In 1984, I was still water-resistant, avoiding pools and swimming out of fear and uncertainty that a 13-year-old shouldn't feel. Into this equation came another factor -- I was a teenager, with any resistance put up being more resolute, more independent. On our first vacation to Florida (not the greatest destination for someone with a fear of water), I at least tried going in a pool, even if I was just standing with my back against the side. This trip, I had no intention of even getting near the water.
Wet 'n' Wild was right across the street from my hotel, and River Country was DisneyWorld's sole waterpark in 1984. We couldn't spend every day at the Magic Kingdom or Epcot, and the waterparks were high on the list of things the girls wanted to do. I was content to stay at the hotel. Would I have wanted to do something else? Of course, but I wasn't willing to make a tradeoff if it meant I would have to endure the waterpark. So while my family went to Wet 'n' Wild, I stayed in the hotel. I watched "All My Children," read my book, and even designed an armored bus for the game Car Wars. Dad wondered why I was wasting my vacation with the bus, but I liked designing it (this was an slightly elaborate game). For me it was relaxing ... at least compared with the alternative.
At some point, my father was annoyed I wasn't joining the family on the family vacation and decided I'd be going with them to River Country. I didn't have to go in the water, but I still had to go with. I tried to explain to him that it was a waste of his money, but he wouldn't have any of that. So, against my wishes, I went to River Country.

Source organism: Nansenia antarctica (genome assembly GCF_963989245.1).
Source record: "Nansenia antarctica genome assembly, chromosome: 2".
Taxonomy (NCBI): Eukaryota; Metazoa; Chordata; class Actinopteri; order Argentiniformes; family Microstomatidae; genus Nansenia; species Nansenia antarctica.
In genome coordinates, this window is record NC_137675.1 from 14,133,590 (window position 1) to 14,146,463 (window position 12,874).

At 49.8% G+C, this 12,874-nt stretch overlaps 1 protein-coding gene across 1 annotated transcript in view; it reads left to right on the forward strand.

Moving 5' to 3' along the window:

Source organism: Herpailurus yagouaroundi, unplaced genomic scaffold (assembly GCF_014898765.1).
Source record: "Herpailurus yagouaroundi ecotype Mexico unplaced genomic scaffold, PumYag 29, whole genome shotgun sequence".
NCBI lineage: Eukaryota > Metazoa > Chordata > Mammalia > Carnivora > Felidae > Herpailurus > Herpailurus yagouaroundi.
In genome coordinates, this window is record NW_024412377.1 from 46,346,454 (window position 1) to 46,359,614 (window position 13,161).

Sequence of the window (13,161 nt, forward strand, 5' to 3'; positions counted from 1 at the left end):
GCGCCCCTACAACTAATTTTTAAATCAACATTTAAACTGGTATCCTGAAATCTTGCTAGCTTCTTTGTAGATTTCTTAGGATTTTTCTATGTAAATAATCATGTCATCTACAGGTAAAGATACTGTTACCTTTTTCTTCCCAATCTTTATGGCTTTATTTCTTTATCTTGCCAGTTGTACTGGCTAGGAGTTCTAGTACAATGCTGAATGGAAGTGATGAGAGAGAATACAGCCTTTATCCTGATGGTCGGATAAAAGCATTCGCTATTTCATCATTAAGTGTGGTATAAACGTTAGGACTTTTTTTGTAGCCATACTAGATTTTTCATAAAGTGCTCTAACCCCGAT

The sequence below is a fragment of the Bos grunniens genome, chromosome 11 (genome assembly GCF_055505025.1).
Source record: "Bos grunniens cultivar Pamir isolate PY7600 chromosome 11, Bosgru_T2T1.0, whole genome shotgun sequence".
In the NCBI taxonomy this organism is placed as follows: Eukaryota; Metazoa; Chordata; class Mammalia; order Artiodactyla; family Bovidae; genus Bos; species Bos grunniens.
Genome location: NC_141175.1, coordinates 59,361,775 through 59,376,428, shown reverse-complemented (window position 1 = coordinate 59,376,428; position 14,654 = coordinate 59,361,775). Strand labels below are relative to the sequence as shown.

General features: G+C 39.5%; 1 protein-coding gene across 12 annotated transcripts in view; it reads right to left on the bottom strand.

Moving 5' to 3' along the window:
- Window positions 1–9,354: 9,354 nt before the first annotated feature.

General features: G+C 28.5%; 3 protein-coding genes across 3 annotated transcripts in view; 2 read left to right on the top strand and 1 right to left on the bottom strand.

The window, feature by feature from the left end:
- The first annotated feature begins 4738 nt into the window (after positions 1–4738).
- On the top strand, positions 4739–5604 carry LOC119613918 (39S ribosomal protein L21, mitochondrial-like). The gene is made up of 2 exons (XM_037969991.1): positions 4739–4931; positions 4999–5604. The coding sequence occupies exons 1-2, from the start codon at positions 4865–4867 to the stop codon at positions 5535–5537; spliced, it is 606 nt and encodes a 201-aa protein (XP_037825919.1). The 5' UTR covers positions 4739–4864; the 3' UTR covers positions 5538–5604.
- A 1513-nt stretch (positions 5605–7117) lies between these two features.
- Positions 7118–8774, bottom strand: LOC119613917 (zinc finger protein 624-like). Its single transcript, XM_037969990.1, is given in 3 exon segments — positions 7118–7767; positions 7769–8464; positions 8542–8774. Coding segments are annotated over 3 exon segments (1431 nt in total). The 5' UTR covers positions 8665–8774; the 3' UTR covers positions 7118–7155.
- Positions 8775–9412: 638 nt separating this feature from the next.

The girls had a lot of fun, as did Dad. Mom mostly just lounged in the sun, watching the rest of the family. I brought my book and ... barely hung out anywhere near the water. River Country had a short wooded nature trail that had benches where visitors could sit and relax. I found one, settled in with Isaac Asimov's "Foundation," listened to "Paradise Theater" on my Walkman over and over, and only checked in occasionally and to eat lunch. At one point -- and we have a picture of this somewhere -- I did sit and play chess with my dad on this little magnetic travel set I had brought with. And he was happy with that, too, that he got to do something with me that day. I was as well. But I never even took my socks off all day.
Looking back, the River Country day is just a sad memory of the most regrettable fear of my childhood that I was still a few years from trying to overcome. When I got into my 20s and started liking waterparks, I realized how much fun I would had that day if we took the trip just three years later. I'll never get a chance again, either -- River Country has been abandoned in favor of the more modern Disney waterparks. (If you want to see what happened to River Country, check out this website; it's pretty haunting.)
Secondly, and maybe Dad might not think this, but 31 years later, I still believe it -- I would have had a more enjoyable vacation day if I had stayed at the hotel. It was a waste of money. And I could have designed another armored bus!